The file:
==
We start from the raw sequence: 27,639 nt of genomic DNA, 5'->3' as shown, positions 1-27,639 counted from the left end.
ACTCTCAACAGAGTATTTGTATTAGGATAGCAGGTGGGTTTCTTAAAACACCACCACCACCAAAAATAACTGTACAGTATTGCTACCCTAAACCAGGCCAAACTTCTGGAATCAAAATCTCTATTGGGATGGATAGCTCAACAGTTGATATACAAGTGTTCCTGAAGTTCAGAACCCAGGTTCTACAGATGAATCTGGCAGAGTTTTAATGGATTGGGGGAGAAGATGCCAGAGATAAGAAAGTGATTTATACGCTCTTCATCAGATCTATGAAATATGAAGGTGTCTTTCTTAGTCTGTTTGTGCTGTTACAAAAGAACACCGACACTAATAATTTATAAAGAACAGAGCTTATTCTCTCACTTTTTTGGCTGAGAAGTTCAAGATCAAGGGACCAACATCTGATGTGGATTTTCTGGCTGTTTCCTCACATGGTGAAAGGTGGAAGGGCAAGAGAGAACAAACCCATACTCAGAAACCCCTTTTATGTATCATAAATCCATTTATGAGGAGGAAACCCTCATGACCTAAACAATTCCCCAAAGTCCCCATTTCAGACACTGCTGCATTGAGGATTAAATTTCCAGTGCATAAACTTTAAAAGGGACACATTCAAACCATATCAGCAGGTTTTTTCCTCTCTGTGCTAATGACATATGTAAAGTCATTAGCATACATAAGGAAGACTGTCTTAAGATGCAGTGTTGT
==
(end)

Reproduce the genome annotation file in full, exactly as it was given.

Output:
We start from the raw sequence: 27,639 nt of genomic DNA, 5'->3' as shown, positions 1-27,639 counted from the left end.
ACTCTCAACAGAGTATTTGTATTAGGATAGCAGGTGGGTTTCTTAAAACACCACCACCACCAAAAATAACTGTACAGTATTGCTACCCTAAACCAGGCCAAACTTCTGGAATCAAAATCTCTATTGGGATGGATAGCTCAACAGTTGATATACAAGTGTTCCTGAAGTTCAGAACCCAGGTTCTACAGATGAATCTGGCAGAGTTTTAATGGATTGGGGGAGAAGATGCCAGAGATAAGAAAGTGATTTATACGCTCTTCATCAGATCTATGAAATATGAAGGTGTCTTTCTTAGTCTGTTTGTGCTGTTACAAAAGAACACCGACACTAATAATTTATAAAGAACAGAGCTTATTCTCTCACTTTTTTGGCTGAGAAGTTCAAGATCAAGGGACCAACATCTGATGTGGATTTTCTGGCTGTTTCCTCACATGGTGAAAGGTGGAAGGGCAAGAGAGAACAAACCCATACTCAGAAACCCCTTTTATGTATCATAAATCCATTTATGAGGAGGAAACCCTCATGACCTAAACAATTCCCCAAAGTCCCCATTTCAGACACTGCTGCATTGAGGATTAAATTTCCAGTGCATAAACTTTAAAAGGGACACATTCAAACCATATCAGCAGGTTTTTTCCTCTCTGTGCTAATGACATATGTAAAGTCATTAGCATACATAAGGAAGACTGTCTTAAGATGCAGTGTTGT